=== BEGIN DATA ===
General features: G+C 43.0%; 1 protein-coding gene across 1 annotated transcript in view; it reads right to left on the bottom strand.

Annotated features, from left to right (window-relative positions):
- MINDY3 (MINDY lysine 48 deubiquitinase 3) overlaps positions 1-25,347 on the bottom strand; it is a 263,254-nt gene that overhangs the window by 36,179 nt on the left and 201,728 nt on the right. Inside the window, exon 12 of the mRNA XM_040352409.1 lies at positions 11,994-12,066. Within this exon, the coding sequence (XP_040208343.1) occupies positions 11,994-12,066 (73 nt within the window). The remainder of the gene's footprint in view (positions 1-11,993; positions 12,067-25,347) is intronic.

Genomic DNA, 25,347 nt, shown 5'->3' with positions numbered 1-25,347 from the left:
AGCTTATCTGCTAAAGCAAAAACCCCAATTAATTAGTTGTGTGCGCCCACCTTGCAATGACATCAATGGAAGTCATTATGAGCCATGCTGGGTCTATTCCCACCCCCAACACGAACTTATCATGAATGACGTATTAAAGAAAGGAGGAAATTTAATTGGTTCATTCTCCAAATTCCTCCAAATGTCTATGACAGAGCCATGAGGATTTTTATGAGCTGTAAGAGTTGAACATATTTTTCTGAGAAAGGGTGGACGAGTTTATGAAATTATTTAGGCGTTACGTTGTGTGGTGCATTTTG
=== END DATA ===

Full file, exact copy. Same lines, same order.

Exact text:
General features: G+C 43.0%; 1 protein-coding gene across 1 annotated transcript in view; it reads right to left on the bottom strand.

Annotated features, from left to right (window-relative positions):
- MINDY3 (MINDY lysine 48 deubiquitinase 3) overlaps positions 1-25,347 on the bottom strand; it is a 263,254-nt gene that overhangs the window by 36,179 nt on the left and 201,728 nt on the right. Inside the window, exon 12 of the mRNA XM_040352409.1 lies at positions 11,994-12,066. Within this exon, the coding sequence (XP_040208343.1) occupies positions 11,994-12,066 (73 nt within the window). The remainder of the gene's footprint in view (positions 1-11,993; positions 12,067-25,347) is intronic.

Genomic DNA, 25,347 nt, shown 5'->3' with positions numbered 1-25,347 from the left:
AGCTTATCTGCTAAAGCAAAAACCCCAATTAATTAGTTGTGTGCGCCCACCTTGCAATGACATCAATGGAAGTCATTATGAGCCATGCTGGGTCTATTCCCACCCCCAACACGAACTTATCATGAATGACGTATTAAAGAAAGGAGGAAATTTAATTGGTTCATTCTCCAAATTCCTCCAAATGTCTATGACAGAGCCATGAGGATTTTTATGAGCTGTAAGAGTTGAACATATTTTTCTGAGAAAGGGTGGACGAGTTTATGAAATTATTTAGGCGTTACGTTGTGTGGTGCATTTTG